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photographer E-Yaji.
The Mary and George Bloch Collection: Part IV  
Bonham's, Hong Kong, 28 November 2011: Lot 18 

Lot 18


Lot 18
Treasury 5, no.850 (‘Hallett’s Happiness’)

An aquamarine-blue glass 'Shou Lao' snuff bottle

Transparent aquamarine-blue glass, with one or two small air bubbles; with a concave lip and recessed, slightly concave foot surrounded by a protruding flat footrim; carved on one main side with Shoulao, the God of Longevity, holding a gnarled staff to which a double gourd is attached while he holds the lower end of a scroll (its upper end held in the mouth of a flying bat) the centre of which bears a yin-yang symbol, his familiar deer reclining at his feet
Height: 5.1 cm
Mouth/lip: 0.99/2.02 cm
Stopper: coral; gilt-bronze collar

Paula J. Hallett
Hugh M. Moss Ltd. (1986)

Kleiner 1987, no. 85
JICSBS, Winter 1995, p. 6
Treasury 5, no.850

Sydney L. Moss Ltd., London, October 1987
Creditanstalt, Vienna, May-June 1993

One of Bob Stevens’ favourite bottles was of aquamarine glass, carved from a solid block and decorated with five sages looking at a scroll bearing a yin-yang symbol (Stevens 1976, no. 1002). It can only have been from the hand of the same lapidary as this one, which is of the same sort of glass, carved from a solid block, obviously intended to imitate aquamarine in both colour and weight. There are a few genuine examples (although they have inspired several recent fakes), and they seem to have shared the creative impulse that resulted in a range of green and blue glass bottles imitating semi-precious stones and usually bearing chi-dragon decoration. We have resisted an attribution but, as so often with fine quality, early glass carvings, the imperial glassworks remains a likely source for the group.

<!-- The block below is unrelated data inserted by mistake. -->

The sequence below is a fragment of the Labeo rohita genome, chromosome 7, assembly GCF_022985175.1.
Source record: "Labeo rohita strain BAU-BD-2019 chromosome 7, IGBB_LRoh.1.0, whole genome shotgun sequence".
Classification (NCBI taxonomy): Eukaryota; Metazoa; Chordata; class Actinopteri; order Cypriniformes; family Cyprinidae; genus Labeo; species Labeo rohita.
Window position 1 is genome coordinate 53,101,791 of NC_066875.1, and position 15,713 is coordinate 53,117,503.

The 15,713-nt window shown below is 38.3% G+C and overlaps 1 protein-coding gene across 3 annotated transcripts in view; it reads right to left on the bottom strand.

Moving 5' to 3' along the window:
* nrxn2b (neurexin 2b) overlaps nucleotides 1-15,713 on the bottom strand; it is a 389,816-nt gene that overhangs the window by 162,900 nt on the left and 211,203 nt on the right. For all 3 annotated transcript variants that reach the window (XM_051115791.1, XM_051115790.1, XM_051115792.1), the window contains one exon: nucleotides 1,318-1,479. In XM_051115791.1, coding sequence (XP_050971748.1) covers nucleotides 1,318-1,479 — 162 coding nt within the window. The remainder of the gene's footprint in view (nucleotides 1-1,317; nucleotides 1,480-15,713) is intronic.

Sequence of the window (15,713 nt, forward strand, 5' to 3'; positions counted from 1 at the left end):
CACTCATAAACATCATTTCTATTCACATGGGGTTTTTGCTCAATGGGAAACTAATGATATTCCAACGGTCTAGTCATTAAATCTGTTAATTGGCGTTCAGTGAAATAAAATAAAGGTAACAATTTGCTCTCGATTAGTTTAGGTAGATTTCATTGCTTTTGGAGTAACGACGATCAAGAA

The bottles of this group are extremely rare and, since they have fostered forgeries, it is sometimes impossible to assess the authenticity of published examples. We know of one exact copy of this bottle, where the design and carving are reproduced almost stroke for stroke, but its colour is unnaturally good, being darker and thus more akin to a modern jeweller’s ideal of the perfect colour for the stone rather than what would have been seen in mid-Qing China (Christie’s, Hong Kong, 1 May 1994, lot 1020). The aquamarine available at that time, mostly from Xinjiang, was mainly of a rather pale colour, and that is what glassmakers would have sought to reproduce.


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